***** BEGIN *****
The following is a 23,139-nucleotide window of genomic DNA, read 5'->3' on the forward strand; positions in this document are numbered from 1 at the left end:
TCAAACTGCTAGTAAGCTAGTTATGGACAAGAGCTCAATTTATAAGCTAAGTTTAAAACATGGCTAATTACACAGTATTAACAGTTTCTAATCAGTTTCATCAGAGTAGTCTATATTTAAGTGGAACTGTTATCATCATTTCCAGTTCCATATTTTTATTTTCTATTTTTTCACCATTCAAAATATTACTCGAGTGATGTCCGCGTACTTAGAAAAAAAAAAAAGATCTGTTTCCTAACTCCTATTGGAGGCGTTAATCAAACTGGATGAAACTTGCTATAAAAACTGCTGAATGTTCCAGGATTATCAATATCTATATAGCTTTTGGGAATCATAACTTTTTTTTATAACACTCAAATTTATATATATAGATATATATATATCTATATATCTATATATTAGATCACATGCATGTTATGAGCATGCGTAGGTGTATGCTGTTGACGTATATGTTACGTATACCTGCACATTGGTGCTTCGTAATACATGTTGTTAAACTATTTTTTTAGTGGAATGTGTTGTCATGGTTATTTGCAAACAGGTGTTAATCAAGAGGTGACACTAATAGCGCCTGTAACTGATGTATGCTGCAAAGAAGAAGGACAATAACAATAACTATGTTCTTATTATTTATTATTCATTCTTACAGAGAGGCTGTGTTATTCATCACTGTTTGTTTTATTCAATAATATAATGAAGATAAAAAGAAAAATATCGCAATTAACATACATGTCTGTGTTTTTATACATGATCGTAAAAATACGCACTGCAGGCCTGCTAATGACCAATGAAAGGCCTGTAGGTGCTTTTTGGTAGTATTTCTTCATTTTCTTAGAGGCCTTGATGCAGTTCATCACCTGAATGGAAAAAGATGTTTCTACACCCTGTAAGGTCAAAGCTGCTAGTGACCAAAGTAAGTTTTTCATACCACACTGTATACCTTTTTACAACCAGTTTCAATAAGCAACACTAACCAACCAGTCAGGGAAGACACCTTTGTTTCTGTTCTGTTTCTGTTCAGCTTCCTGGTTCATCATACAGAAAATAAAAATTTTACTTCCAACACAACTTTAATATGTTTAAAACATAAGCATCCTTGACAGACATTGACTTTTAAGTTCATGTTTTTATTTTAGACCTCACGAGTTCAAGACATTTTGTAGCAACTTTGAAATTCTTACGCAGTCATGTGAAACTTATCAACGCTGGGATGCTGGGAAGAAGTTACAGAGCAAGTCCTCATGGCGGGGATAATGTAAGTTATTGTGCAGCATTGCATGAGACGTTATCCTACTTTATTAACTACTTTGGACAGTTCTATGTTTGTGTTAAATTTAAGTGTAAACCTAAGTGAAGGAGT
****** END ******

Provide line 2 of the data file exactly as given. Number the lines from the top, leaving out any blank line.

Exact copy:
TCAAACTGCTAGTAAGCTAGTTATGGACAAGAGCTCAATTTATAAGCTAAGTTTAAAACATGGCTAATTACACAGTATTAACAGTTTCTAATCAGTTTCATCAGAGTAGTCTATATTTAAGTGGAACTGTTATCATCATTTCCAGTTCCATATTTTTATTTTCTATTTTTTCACCATTCAAAATATTACTCGAGTGATGTCCGCGTACTTAGAAAAAAAAAAAAGATCTGTTTCCTAACTCCTATTGGAGGCGTTAATCAAACTGGATGAAACTTGCTATAAAAACTGCTGAATGTTCCAGGATTATCAATATCTATATAGCTTTTGGGAATCATAACTTTTTTTTATAACACTCAAATTTATATATATAGATATATATATATCTATATATCTATATATTAGATCACATGCATGTTATGAGCATGCGTAGGTGTATGCTGTTGACGTATATGTTACGTATACCTGCACATTGGTGCTTCGTAATACATGTTGTTAAACTATTTTTTTAGTGGAATGTGTTGTCATGGTTATTTGCAAACAGGTGTTAATCAAGAGGTGACACTAATAGCGCCTGTAACTGATGTATGCTGCAAAGAAGAAGGACAATAACAATAACTATGTTCTTATTATTTATTATTCATTCTTACAGAGAGGCTGTGTTATTCATCACTGTTTGTTTTATTCAATAATATAATGAAGATAAAAAGAAAAATATCGCAATTAACATACATGTCTGTGTTTTTATACATGATCGTAAAAATACGCACTGCAGGCCTGCTAATGACCAATGAAAGGCCTGTAGGTGCTTTTTGGTAGTATTTCTTCATTTTCTTAGAGGCCTTGATGCAGTTCATCACCTGAATGGAAAAAGATGTTTCTACACCCTGTAAGGTCAAAGCTGCTAGTGACCAAAGTAAGTTTTTCATACCACACTGTATACCTTTTTACAACCAGTTTCAATAAGCAACACTAACCAACCAGTCAGGGAAGACACCTTTGTTTCTGTTCTGTTTCTGTTCAGCTTCCTGGTTCATCATACAGAAAATAAAAATTTTACTTCCAACACAACTTTAATATGTTTAAAACATAAGCATCCTTGACAGACATTGACTTTTAAGTTCATGTTTTTATTTTAGACCTCACGAGTTCAAGACATTTTGTAGCAACTTTGAAATTCTTACGCAGTCATGTGAAACTTATCAACGCTGGGATGCTGGGAAGAAGTTACAGAGCAAGTCCTCATGGCGGGGATAATGTAAGTTATTGTGCAGCATTGCATGAGACGTTATCCTACTTTATTAACTACTTTGGACAGTTCTATGTTTGTGTTAAATTTAAGTGTAAACCTAAGTGAAGGAGT